Nature of hedged risk for which a hedging relationship may be designated (paragraphs 10–13)

AG2 Parent can hedge its net investment in each of Subsidiaries A, B and C for the foreign exchange risk between their respective functional currencies (Japanese yen (JPY), pounds sterling and US dollars) and euro. In addition, Parent can hedge the USD/GBP foreign exchange risk between the functional currencies of Subsidiary B and Subsidiary C. In its consolidated financial statements, Subsidiary B can hedge its net investment in Subsidiary C for the foreign exchange risk between their functional currencies of US dollars and pounds sterling. In the following examples the designated risk is the spot foreign exchange risk because the hedging instruments are not derivatives. If the hedging instruments were forward contracts, Parent could designate the forward foreign exchange risk.

Amount of hedged item for which a hedging relationship may be designated (paragraphs 10–13)

AG3 Parent wishes to hedge the foreign exchange risk from its net investment in Subsidiary C. Assume that Subsidiary A has an external borrowing of US$300 million. The net assets of Subsidiary A at the start of the reporting period are ¥400,000 million including the proceeds of the external borrowing of US$300 million.

AG4 The hedged item can be an amount of net assets equal to or less than the carrying amount of Parent’s net investment in Subsidiary C (US$300 million) in its consolidated financial statements. In its consolidated financial statements Parent can designate the US$300 million external borrowing in Subsidiary A as a hedge of the EUR/USD spot foreign exchange risk associated with its net investment in the US$300 million net assets of Subsidiary C. In this case, both the EUR/USD foreign exchange difference on the US$300 million external borrowing in Subsidiary A and the EUR/USD foreign exchange difference on the US$300 million net investment in Subsidiary C are included in the foreign currency translation reserve in Parent’s consolidated financial statements after the application of hedge accounting.

AG5 In the absence of hedge accounting, the total USD/EUR foreign exchange difference on the US$300 million external borrowing in Subsidiary A would be recognised in Parent’s consolidated financial statements as follows:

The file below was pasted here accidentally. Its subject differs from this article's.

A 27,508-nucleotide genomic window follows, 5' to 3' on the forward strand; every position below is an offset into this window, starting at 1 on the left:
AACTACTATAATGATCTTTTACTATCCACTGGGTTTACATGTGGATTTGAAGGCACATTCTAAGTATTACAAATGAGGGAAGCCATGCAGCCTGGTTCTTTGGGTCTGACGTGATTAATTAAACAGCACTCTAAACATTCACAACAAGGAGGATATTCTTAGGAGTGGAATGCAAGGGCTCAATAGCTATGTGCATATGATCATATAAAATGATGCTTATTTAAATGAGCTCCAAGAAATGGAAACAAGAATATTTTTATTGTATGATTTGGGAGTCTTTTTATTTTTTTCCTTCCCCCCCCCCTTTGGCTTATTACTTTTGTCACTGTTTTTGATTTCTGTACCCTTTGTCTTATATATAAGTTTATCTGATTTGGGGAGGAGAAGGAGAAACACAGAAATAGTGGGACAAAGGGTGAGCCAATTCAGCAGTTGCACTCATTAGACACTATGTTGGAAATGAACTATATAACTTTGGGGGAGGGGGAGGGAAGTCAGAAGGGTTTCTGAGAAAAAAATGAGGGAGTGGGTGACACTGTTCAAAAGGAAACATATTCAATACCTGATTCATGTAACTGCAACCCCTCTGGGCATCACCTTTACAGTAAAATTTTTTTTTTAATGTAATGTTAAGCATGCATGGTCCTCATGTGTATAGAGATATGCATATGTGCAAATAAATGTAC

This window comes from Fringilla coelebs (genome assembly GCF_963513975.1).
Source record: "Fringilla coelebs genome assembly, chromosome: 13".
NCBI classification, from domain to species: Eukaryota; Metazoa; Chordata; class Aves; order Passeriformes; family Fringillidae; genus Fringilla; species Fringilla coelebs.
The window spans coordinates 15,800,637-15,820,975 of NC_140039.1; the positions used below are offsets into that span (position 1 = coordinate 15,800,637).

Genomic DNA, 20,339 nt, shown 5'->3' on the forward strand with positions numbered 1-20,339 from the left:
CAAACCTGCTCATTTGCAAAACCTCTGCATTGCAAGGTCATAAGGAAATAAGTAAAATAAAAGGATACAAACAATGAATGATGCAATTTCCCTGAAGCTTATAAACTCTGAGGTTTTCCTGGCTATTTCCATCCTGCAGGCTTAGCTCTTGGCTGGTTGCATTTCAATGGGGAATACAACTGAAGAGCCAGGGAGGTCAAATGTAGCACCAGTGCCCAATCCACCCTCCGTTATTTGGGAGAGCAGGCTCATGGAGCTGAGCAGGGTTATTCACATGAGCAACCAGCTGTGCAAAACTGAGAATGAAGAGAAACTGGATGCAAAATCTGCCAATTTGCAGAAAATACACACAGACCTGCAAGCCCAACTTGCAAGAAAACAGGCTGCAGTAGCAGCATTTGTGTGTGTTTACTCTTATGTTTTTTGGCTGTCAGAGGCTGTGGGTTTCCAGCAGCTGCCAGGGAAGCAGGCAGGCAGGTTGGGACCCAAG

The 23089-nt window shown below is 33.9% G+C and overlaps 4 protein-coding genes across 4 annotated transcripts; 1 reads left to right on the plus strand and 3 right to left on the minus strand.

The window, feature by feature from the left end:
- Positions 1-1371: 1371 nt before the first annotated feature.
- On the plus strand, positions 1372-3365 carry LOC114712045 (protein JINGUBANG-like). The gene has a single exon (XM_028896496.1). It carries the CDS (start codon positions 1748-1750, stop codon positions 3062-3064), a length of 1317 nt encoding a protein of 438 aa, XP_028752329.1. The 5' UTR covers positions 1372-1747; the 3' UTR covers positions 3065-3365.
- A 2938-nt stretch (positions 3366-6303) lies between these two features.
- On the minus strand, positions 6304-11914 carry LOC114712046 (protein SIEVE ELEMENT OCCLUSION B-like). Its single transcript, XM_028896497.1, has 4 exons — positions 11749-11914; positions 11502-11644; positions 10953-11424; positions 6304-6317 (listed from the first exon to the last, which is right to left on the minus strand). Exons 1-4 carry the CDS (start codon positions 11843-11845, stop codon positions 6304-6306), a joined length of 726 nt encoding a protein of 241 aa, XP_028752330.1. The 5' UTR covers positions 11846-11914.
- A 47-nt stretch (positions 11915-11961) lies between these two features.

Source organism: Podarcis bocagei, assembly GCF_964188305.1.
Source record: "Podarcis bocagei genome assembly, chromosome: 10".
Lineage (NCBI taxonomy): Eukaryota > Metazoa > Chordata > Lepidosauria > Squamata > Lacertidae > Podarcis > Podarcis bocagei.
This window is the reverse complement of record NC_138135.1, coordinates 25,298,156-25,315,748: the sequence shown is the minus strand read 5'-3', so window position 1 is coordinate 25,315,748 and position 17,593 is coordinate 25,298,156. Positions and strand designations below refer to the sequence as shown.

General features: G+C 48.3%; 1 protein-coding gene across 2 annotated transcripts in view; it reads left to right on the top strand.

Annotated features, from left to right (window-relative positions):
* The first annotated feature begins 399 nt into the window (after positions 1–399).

• USD/JPY spot foreign exchange rate change, translated to euro, in profit or loss, and
  • JPY/EUR spot foreign exchange rate change in other comprehensive income.

Instead of the designation in paragraph AG4, in its consolidated financial statements Parent can designate the US$300 million external borrowing in Subsidiary A as a hedge of the GBP/USD spot foreign exchange risk between Subsidiary C and Subsidiary B. In this case, the total USD/EUR foreign exchange difference on the US$300 million external borrowing in Subsidiary A would instead be recognised in Parent’s consolidated financial statements as follows:

  • the GBP/USD spot foreign exchange rate change in the foreign currency translation reserve relating to Subsidiary C,
  • GBP/JPY spot foreign exchange rate change, translated to euro, in profit or loss, and
  • JPY/EUR spot foreign exchange rate change in other comprehensive income.

AG6 Parent cannot designate the US$300 million external borrowing in Subsidiary A as a hedge of both the EUR/USD spot foreign exchange risk and the GBP/USD spot foreign exchange risk in its consolidated financial statements. A single hedging instrument can hedge the same designated risk only once. Subsidiary B cannot apply hedge accounting in its consolidated financial statements because the hedging instrument is held outside the group comprising Subsidiary B and Subsidiary C.

Where in a group can the hedging instrument be held (paragraphs 14 and 15)?

AG7 As noted in paragraph AG5, the total change in value in respect of foreign exchange risk of the US$300 million external borrowing in Subsidiary A would be recorded in both profit or loss (USD/JPY spot risk) and other comprehensive income (EUR/JPY spot risk) in Parent’s consolidated financial statements in the absence of hedge accounting. Both amounts are included for the purpose of assessing the effectiveness of the hedge designated in paragraph AG4 because the change in value of both the hedging instrument and the hedged item are computed by reference to the euro functional currency of Parent against the US dollar functional currency of Subsidiary C, in accordance with the hedge documentation. The method of consolidation (ie direct method or step-by-step method) does not affect the assessment of the effectiveness of the hedge.